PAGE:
School Board learns results of interviews
Two strategies of the district’s Strategic Plan — development of a positive learning environment and enhancement of the district’s communication plan — prompted the district to interview more than 100 parents this summer. School Board members learned the results of those surveys.
Public Information Coordinator Denise Dorn Lindberg and Instructional Services Supervisor Margaret Bauman, Ph.D., presented a report about the interviews conducted by 21 staff members who conducted face-to-face interviews with 101 randomly selected parents. Questions were based on the Search Institute’s “40 Developmental Assets” and were designed to assess parents’ perception about the school and classroom environment in which their children learn.
The purpose of the research was not rate or rank the schools, but to learn the behaviors parents valued within the school learning environment. Lindberg and Bauman synthesized the 27 specific model behaviors that were identified by parents into 11 top findings. Parents said they value a school environment in which:
- ALL staff members know their child and develop personal connections;
- shy or vulnerable children are recognized and not overlooked;
- students hold staff in high regard for their expertise;
- staff are accessible to parents and students;
- staff encourage the best effort of children and young people;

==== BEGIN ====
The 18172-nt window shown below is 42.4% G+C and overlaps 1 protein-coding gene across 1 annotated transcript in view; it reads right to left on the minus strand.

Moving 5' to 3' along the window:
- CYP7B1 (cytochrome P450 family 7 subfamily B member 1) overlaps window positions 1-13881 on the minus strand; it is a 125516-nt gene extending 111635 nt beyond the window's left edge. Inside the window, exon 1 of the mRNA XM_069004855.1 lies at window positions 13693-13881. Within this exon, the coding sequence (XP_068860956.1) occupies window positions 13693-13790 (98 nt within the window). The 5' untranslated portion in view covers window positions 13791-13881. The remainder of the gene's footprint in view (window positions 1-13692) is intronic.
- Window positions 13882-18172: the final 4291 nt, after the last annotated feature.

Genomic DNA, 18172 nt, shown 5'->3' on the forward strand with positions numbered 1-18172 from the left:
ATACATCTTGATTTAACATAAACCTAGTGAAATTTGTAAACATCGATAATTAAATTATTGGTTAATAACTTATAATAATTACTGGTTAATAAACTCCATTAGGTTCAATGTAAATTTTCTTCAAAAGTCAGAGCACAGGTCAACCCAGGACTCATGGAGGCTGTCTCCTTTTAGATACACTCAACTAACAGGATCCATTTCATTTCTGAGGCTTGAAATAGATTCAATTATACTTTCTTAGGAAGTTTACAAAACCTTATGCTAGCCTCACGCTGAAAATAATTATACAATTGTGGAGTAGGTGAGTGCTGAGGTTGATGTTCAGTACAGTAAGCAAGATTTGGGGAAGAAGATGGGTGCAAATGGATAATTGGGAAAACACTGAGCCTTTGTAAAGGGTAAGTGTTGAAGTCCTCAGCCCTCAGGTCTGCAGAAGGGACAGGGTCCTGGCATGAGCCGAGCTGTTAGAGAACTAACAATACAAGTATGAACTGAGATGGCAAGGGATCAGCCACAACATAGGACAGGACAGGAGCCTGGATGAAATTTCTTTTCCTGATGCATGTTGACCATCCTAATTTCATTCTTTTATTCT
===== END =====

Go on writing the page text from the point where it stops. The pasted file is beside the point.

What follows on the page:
- written feedback is timely, clear and specific to their child;
- school is safe, fun, welcoming to parents and has a family feel;
- learning opportunities are rich and students are engaged and active;
- the environment is respectful for all;
- diversity in our school and community is appreciated; and
- student success is honored through multiple ways and for multiple reasons.
Results of the interviews are being shared at staff meetings and will be presented at the district’s annual Strategic Plan update in November. Staff, parents and community members will be able to obtain the full report through the district’s employee intranet and Web site.
Early Mathematic Empowerment teachers show their work
The district’s four Early Mathematic Empowerment (EME) teachers showed School Board members projects they have been working on to help improve mathematics scores among elementary school students.
EME teachers Charlotte Coe, Robyn Hassani, Nancy Lorenz and Donna Uselmann updated School Board members about the program that was conceived based on the district’s highly successful Early Reading Empowerment program. The four teachers provide mathematics intervention services for primary-level students.
They showed School Board members the mathematical boxes they created to help classroom teachers work with students in preparation for the Wisconsin Knowledge and Concept Exams. Lorenz said that after conducting an item analysis of the mathematics questions that were difficult for Hamilton students, they saw that often it was the terminology or format that students were not exposed to, not the actual math function..
For example, students understood what symmetry was but did not understand the concept of “flip” when it was used in a word problem. Another example was the confusion caused when the test used a different format for expressing a fraction than the one students were taught in school. The mathematical boxes contain material for classroom teachers to use that can help overcome such confusion.
School Board members expressed gratitude to the teachers for their impressive work.
Tax rate lower than Annual Meeting projections